Earlier this month, Democratic senators introduced the Protect Student Borrowers Act for the third time as a response to the high costs of higher education.
U.S. Sen. Chris Murphy, D-Conn., a co-sponsor of the bill, shared Alexander’s concerns over the worth of a degree a university will give students and the future impact that degree has.
“Too many colleges and universities are handing out degrees that aren’t worth the money students put into them, leaving students saddled with debt and unable to build their futures,” he said in a statement. “That has to stop.”
U.S. Sen. Jack Reed, D-R.I., the main sponsor of the bill, said in the same statement that universities provide large benefits to students and the economy, yet tuition costs lead to heavy student debt.
“We think it’s time for universities to step up and take some responsibility when it comes to student loan defaults,” Reed said.
A majority of college administrators in a survey from national center-left think tank Third Way earlier this month agreed that students should be able to expect a return on higher education investments.
73 percent of the 211 administrators surveyed said the value of higher education is to set students up for career success. 91 percent agreed that students that attend higher education institutions should be able to repay student loans and get jobs that will earn more than those with only a high school degree.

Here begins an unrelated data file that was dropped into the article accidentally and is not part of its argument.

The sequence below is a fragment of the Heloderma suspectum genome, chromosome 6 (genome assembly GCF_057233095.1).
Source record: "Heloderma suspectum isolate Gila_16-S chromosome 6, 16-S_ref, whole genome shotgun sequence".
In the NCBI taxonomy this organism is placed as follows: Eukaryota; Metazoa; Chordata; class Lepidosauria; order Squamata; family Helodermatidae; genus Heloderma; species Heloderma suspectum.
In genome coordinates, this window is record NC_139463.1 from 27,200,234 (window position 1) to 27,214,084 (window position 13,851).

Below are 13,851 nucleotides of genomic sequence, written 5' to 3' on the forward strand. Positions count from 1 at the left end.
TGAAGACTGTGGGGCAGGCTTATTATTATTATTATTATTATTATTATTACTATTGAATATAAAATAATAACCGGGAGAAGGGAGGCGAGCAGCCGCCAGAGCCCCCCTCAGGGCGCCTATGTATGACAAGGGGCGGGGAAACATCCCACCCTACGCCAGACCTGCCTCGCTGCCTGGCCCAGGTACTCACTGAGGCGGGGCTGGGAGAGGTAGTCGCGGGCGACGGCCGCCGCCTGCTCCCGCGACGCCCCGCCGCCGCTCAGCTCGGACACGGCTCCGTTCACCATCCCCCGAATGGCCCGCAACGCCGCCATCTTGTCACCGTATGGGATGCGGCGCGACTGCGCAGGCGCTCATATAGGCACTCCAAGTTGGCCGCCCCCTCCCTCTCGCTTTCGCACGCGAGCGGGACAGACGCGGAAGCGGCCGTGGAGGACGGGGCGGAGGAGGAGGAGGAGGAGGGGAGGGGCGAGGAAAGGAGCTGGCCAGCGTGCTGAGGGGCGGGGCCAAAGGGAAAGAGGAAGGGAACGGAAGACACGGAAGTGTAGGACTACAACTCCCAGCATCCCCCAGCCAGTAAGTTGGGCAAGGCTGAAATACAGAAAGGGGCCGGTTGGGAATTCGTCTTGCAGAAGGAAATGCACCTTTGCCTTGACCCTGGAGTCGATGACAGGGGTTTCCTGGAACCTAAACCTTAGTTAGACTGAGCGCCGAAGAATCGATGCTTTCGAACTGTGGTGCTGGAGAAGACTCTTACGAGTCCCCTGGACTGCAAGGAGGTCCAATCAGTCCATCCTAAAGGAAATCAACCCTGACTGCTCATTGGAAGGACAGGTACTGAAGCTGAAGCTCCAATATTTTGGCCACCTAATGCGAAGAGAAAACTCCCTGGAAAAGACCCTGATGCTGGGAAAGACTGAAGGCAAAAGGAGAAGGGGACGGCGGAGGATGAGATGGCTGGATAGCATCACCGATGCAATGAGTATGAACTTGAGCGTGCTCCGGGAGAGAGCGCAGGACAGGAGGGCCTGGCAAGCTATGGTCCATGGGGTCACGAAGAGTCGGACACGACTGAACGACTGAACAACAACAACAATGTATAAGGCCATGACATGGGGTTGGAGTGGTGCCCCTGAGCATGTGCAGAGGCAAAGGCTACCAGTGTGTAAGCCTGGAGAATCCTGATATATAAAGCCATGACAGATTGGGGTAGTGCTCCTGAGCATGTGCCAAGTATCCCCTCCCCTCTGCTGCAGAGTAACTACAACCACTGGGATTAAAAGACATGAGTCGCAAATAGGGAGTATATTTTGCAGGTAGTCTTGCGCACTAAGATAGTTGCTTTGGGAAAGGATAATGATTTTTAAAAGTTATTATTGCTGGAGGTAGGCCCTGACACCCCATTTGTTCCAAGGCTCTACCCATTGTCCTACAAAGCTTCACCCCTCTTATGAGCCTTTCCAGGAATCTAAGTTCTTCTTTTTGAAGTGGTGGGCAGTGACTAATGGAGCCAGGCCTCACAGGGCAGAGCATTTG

Higher education leaders also shared sentiments that students, institutions and the government all have a role in improving financial outcomes. Nearly three-quarters of respondents agreed many institutions spend too much time and money on enrolling students instead of serving the ones they have.
A majority of those surveyed agreed improving federal incentives and guardrails for higher education institutions should be a priority.
79 percent prioritized addressing the cost of higher education and 77 percent said Congress should focus on holding higher education institutions responsible for student outcomes.
The senators are still formulating the plan, but they hope its provisions can be part of HEA reauthorization. Their goals are managing student loan defaults, providing more information to families and improving accreditation standards.
Wesley Whistle, an education policy advisor for Third Way, said about eight million students are currently in default on their student loans, and that the current accountability system in place does not do enough — only 12 schools are being penalized.
According to a U.S. Department of Education report, these schools were sanctioned because their cohort default rates exceeded 30 to 40 percent or more.
Whistle said the current system isn’t working partly because schools can manipulate the rate, and schools with a quarter of students defaulting on their loans would not be in violation of the Department of Education’s standards.
Whistle said he was optimistic of HEA reauthorization during this session of Congress, partly due to the consensus between Alexander and U.S. Sen. Patty Murray, D-Wash., the committee’s ranking member.
He said the worst possible financial outcome for students is them defaulting on their loans, so any HEA reauthorization must account for more than just default rates, such as repayment rate and completion rate.
“Students enroll in college to go get a degree that gives them labor market value to go find a good job and to earn a good life,” he said. “Any accountability system and HEA should take that into account to make sure more students who enroll in college get the degree they’re seeking when they enroll for the first time.”